3. ^ Burleson 1997, p. 52.
  4. ^ "Mysteries of the Deep: Raising Sunken Ships: The Glomar Explorer." Archived 16 October 2015 at the Wayback Machine Scientific American Frontiers (PBS), p. 2. Retrieved: 25 December 2010.
  5. ^ Snieckus, Darius. "...and another thing... An offshore Hughes who... " OilOnline, 1 November 2001. Retrieved: 25 December 2010.
  6. ^ "The Biggest Crane Barge on the Baltimore Bridge Project Has a CIA Past". The Maritime Executive. 31 March 2024. Archived from the original on 1 April 2024. Retrieved 1 April 2024.
  7. ^ "GWU National Security Archive". Archived from the original on 2 July 2012. Retrieved 27 September 2012.
  8. ^ Phelan, James. "An Easy Burglary Led to the Disclosure of Hughes-C.I.A. Plan to Salvage Soviet Sub". The New York Times, 27 March 1975, p. 18.
  9. ^ Sontag et al. 1998, p. 196.
  10. ^ "Neither Confirm Nor Deny". Radiolab. Radiolab, WNYC. 12 February 2014. Archived from the original on 25 February 2014. Retrieved 18 February 2014.
  11. ^ Sewell 2005, pp. 128, 148.
  12. ^ Podvig 2001, p. 243.
  13. ^ Sewell 2005, pp. 131, 261.
  14. ^ "Notice of Availability for Donation of the Test Craft Ex-Sea Shadow (IX-529) and Hughes Mining Barge (HMB-1)." Archived 4 June 2021 at the Wayback Machine Federal Register, Volume 71, Number 178, 14 September 2006, p. 54276.
  15. ^ Dean, Josh (2018). The Taking of K-129 : How the CIA used Howard Hughes to steal a Russian sub in the most daring covert operation in history. Dutton Caliber. ISBN 978-1101984451.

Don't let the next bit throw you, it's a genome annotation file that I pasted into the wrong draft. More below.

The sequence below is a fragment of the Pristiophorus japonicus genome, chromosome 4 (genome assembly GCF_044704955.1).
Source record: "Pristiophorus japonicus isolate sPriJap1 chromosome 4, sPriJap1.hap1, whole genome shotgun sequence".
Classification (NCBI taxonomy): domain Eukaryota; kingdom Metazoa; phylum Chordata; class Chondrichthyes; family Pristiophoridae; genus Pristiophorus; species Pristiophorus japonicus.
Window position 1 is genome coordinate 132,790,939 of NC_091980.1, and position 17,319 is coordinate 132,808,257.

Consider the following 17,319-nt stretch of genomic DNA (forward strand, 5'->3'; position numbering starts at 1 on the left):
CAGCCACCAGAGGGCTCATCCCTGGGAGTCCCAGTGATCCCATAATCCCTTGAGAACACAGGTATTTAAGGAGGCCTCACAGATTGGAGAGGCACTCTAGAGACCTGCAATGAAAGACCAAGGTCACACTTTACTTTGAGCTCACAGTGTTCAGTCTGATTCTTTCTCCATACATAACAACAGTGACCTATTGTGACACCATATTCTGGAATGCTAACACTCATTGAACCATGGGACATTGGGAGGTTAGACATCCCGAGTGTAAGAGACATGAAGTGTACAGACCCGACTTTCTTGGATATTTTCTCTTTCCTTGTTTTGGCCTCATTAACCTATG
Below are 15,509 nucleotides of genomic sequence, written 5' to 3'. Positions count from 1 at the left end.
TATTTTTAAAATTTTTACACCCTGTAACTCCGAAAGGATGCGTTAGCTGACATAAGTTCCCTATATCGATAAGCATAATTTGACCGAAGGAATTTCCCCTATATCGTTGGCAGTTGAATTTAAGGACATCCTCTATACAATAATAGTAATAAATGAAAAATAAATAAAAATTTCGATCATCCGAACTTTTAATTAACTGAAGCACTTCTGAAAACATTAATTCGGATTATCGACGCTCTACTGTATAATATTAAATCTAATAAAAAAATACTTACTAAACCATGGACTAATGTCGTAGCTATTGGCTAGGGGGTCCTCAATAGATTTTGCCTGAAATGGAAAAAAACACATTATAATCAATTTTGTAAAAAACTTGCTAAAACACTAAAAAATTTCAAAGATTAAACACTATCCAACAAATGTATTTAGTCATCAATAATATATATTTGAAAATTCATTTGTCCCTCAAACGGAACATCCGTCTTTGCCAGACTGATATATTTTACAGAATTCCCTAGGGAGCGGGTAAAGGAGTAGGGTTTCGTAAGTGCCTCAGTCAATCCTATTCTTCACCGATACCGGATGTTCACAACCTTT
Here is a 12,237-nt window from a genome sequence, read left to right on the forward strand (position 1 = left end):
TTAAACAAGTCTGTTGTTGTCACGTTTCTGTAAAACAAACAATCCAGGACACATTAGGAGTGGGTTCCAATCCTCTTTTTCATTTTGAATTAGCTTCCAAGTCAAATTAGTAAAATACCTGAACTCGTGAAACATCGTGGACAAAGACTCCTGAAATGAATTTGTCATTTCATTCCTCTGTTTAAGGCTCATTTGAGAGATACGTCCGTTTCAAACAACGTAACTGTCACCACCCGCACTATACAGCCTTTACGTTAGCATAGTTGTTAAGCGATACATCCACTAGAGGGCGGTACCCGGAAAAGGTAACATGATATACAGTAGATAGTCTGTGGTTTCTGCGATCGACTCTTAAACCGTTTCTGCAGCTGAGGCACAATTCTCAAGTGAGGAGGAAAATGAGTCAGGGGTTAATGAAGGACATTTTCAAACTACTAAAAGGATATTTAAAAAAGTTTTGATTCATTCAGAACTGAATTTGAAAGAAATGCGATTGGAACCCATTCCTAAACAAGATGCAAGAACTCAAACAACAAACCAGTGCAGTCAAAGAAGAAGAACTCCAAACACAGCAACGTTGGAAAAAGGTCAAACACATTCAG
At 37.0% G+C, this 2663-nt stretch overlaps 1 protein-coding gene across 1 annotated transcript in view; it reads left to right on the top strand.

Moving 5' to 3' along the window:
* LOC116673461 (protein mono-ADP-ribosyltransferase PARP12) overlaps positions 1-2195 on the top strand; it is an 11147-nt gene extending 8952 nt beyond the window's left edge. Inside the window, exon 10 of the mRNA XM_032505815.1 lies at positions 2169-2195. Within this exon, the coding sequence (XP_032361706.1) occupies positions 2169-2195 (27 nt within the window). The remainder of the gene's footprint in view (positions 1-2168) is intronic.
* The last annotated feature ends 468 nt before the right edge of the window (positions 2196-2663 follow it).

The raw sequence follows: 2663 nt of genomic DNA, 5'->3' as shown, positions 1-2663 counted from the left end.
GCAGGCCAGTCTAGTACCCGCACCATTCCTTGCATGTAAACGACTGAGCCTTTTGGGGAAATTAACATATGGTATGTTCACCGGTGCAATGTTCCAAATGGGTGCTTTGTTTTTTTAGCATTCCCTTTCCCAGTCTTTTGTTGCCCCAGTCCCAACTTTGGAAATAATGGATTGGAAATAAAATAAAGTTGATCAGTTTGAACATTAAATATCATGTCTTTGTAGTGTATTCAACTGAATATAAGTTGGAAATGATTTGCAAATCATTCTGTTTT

16. ^ Toppan, Andrew. "The Hughes Glomar Explorer's Mission." Archived 7 April 2023 at the Wayback Machine the-kgb.com. Retrieved: 25 December 2010.
  17. ^ Pike, John. "Project Jennifer: Hughes Glomar Explorer." Archived 16 May 2021 at the Wayback Machine Intelligence Resource Program via fas.org, 16 February 2010. Retrieved: 25 December 2010.
  18. ^ Nolte, Carl (6 November 1996). "Spy Ship Gets New Life / Glomar Explorer to become a deep-sea drilling rig". SFGATE. Archived from the original on 9 February 2022. Retrieved 1 March 2022.
  19. ^ "Transocean 10Q SEC Filing on 4 August 2010." Archived 7 April 2023 at the Wayback Machinebrand.edgar-online.com. Retrieved: 25 December 2010.
  20. ^ rigzone.com Archived 17 December 2013 at the Wayback Machine Retrieved: 17 December 2013.
  21. ^ "Transocean’s new fleet status, scraps GSF Explorer" Archived 15 June 2024 at the Wayback Machine Offshore Engineer Retrieved: 17 April 2015.
  22. ^ Schneider, George (November 2015). "Significant Scrapping" (PDF). Journal of the World Ship Society. 69 (11): 646. Archived from the original (PDF) on 12 August 2019. Retrieved 13 November 2023.